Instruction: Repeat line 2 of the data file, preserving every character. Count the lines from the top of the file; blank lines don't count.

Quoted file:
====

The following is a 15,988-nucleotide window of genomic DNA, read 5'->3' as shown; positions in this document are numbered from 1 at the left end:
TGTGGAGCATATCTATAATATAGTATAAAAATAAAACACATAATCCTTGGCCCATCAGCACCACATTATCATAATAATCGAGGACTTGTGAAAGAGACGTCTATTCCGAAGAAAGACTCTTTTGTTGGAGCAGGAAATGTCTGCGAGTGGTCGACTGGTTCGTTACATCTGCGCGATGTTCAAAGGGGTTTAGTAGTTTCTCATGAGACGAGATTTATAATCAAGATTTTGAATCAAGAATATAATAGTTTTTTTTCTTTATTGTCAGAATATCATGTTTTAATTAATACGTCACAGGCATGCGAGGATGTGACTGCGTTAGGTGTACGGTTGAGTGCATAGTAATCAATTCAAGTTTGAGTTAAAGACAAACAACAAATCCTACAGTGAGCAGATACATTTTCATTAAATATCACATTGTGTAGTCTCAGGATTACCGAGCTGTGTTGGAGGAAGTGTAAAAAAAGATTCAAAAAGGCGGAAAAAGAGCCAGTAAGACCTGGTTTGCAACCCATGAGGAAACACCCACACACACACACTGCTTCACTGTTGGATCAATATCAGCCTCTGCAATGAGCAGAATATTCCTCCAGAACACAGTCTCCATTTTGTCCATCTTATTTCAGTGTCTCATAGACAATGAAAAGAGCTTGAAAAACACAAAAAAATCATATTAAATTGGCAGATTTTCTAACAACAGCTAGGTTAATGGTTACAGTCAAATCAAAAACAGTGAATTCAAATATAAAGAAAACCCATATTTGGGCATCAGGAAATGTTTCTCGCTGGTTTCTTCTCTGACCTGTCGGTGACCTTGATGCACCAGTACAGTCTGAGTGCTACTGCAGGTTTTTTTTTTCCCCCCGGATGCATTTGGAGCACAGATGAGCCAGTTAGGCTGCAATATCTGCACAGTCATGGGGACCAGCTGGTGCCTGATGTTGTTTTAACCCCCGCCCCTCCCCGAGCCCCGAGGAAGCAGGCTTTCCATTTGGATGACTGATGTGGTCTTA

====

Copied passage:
TGTGGAGCATATCTATAATATAGTATAAAAATAAAACACATAATCCTTGGCCCATCAGCACCACATTATCATAATAATCGAGGACTTGTGAAAGAGACGTCTATTCCGAAGAAAGACTCTTTTGTTGGAGCAGGAAATGTCTGCGAGTGGTCGACTGGTTCGTTACATCTGCGCGATGTTCAAAGGGGTTTAGTAGTTTCTCATGAGACGAGATTTATAATCAAGATTTTGAATCAAGAATATAATAGTTTTTTTTCTTTATTGTCAGAATATCATGTTTTAATTAATACGTCACAGGCATGCGAGGATGTGACTGCGTTAGGTGTACGGTTGAGTGCATAGTAATCAATTCAAGTTTGAGTTAAAGACAAACAACAAATCCTACAGTGAGCAGATACATTTTCATTAAATATCACATTGTGTAGTCTCAGGATTACCGAGCTGTGTTGGAGGAAGTGTAAAAAAAGATTCAAAAAGGCGGAAAAAGAGCCAGTAAGACCTGGTTTGCAACCCATGAGGAAACACCCACACACACACACTGCTTCACTGTTGGATCAATATCAGCCTCTGCAATGAGCAGAATATTCCTCCAGAACACAGTCTCCATTTTGTCCATCTTATTTCAGTGTCTCATAGACAATGAAAAGAGCTTGAAAAACACAAAAAAATCATATTAAATTGGCAGATTTTCTAACAACAGCTAGGTTAATGGTTACAGTCAAATCAAAAACAGTGAATTCAAATATAAAGAAAACCCATATTTGGGCATCAGGAAATGTTTCTCGCTGGTTTCTTCTCTGACCTGTCGGTGACCTTGATGCACCAGTACAGTCTGAGTGCTACTGCAGGTTTTTTTTTTCCCCCCGGATGCATTTGGAGCACAGATGAGCCAGTTAGGCTGCAATATCTGCACAGTCATGGGGACCAGCTGGTGCCTGATGTTGTTTTAACCCCCGCCCCTCCCCGAGCCCCGAGGAAGCAGGCTTTCCATTTGGATGACTGATGTGGTCTTA